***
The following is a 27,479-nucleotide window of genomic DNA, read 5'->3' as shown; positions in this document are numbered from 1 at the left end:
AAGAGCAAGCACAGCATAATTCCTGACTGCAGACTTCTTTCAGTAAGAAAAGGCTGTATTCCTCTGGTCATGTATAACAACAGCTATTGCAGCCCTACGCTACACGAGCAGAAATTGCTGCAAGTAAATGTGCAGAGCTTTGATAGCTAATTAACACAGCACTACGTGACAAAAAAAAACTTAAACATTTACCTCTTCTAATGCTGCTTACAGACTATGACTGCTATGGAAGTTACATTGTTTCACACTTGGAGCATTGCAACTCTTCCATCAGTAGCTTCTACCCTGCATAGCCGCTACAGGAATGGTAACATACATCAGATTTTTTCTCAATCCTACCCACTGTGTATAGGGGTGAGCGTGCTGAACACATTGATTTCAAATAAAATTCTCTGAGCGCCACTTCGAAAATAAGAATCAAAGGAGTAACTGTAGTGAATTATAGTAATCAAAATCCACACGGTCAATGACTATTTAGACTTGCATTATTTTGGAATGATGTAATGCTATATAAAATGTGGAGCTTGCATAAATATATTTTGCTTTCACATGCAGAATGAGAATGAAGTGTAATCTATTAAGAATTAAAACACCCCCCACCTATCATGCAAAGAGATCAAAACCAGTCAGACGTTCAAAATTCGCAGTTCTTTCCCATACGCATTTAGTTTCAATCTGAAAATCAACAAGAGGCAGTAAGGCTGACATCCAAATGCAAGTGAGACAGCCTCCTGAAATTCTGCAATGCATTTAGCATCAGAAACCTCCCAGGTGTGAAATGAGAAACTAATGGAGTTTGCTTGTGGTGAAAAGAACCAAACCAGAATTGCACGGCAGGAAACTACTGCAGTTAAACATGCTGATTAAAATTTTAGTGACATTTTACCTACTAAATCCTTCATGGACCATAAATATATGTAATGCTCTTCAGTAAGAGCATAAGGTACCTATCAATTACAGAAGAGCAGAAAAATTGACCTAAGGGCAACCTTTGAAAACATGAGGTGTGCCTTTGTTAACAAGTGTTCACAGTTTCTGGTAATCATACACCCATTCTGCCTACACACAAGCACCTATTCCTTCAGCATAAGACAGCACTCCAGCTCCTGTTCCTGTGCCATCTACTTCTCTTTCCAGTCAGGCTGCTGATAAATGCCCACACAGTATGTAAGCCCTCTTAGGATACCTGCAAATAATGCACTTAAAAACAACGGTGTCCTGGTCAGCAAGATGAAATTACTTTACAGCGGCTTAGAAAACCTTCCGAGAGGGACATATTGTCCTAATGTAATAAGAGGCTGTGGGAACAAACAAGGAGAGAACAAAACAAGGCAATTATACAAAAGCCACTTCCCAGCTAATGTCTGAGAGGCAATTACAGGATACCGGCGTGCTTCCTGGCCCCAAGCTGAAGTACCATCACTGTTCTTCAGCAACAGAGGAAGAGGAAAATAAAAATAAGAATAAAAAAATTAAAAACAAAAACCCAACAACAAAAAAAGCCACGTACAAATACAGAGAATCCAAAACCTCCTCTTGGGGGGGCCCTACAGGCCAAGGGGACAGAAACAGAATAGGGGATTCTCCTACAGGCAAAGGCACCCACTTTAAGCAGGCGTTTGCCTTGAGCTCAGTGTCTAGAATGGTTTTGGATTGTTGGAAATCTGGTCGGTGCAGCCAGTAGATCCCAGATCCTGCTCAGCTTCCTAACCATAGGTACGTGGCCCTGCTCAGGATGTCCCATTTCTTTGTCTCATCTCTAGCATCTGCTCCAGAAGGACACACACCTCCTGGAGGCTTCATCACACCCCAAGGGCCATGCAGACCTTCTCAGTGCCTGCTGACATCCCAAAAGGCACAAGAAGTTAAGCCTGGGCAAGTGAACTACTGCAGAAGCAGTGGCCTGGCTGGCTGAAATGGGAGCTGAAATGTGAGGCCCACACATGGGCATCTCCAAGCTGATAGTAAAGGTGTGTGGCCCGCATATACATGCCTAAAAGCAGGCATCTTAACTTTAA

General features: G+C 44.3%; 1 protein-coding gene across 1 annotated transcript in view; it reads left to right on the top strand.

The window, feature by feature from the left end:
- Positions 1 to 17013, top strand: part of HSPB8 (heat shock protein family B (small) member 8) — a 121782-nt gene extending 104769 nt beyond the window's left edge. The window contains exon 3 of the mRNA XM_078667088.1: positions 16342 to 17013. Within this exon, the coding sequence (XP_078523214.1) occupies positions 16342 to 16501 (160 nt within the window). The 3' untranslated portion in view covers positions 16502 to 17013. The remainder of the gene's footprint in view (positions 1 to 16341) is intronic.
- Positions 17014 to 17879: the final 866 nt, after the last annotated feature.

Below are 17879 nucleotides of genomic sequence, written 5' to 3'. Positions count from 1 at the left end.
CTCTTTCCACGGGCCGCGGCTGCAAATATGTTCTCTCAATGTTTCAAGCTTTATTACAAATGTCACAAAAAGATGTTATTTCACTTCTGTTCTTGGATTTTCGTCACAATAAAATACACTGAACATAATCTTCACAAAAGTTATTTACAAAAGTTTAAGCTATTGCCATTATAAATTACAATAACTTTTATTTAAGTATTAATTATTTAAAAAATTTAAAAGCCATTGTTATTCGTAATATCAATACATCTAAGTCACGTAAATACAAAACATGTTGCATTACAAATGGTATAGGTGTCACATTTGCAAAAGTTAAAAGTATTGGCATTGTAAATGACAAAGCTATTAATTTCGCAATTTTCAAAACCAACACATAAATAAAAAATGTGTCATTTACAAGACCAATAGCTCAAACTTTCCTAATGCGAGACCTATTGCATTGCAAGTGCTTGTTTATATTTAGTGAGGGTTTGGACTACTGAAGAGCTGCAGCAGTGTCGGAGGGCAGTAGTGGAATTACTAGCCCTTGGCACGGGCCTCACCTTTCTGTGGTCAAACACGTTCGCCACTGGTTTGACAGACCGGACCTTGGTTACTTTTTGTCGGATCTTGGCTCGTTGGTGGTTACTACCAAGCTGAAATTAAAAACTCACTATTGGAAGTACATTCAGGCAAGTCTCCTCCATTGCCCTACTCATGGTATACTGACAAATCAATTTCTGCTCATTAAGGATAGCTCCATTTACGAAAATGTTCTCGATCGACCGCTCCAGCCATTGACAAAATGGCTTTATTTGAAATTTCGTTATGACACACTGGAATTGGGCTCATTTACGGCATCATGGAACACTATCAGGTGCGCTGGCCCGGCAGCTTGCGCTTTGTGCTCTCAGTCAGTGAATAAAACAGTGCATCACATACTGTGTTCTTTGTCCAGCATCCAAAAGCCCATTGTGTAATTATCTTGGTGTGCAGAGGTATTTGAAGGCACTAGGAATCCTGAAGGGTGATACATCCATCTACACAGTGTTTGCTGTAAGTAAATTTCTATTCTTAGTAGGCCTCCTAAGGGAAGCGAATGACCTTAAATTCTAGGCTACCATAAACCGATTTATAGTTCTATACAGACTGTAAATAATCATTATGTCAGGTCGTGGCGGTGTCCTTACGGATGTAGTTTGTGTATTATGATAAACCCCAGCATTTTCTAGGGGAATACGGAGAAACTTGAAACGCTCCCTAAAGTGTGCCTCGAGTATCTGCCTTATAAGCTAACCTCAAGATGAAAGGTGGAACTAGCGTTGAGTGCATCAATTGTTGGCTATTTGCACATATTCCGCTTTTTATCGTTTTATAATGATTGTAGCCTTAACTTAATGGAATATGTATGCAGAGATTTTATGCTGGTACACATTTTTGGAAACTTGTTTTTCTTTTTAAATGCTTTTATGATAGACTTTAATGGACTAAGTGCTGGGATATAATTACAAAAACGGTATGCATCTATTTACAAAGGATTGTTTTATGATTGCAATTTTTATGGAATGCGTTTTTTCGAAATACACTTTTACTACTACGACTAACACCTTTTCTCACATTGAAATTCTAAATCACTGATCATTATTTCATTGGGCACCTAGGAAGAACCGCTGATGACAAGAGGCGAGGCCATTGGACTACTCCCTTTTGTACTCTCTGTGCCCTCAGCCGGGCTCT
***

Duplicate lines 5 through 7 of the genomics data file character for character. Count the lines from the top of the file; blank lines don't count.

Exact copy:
- Positions 1 to 17013, top strand: part of HSPB8 (heat shock protein family B (small) member 8) — a 121782-nt gene extending 104769 nt beyond the window's left edge. The window contains exon 3 of the mRNA XM_078667088.1: positions 16342 to 17013. Within this exon, the coding sequence (XP_078523214.1) occupies positions 16342 to 16501 (160 nt within the window). The 3' untranslated portion in view covers positions 16502 to 17013. The remainder of the gene's footprint in view (positions 1 to 16341) is intronic.
- Positions 17014 to 17879: the final 866 nt, after the last annotated feature.

Below are 17879 nucleotides of genomic sequence, written 5' to 3'. Positions count from 1 at the left end.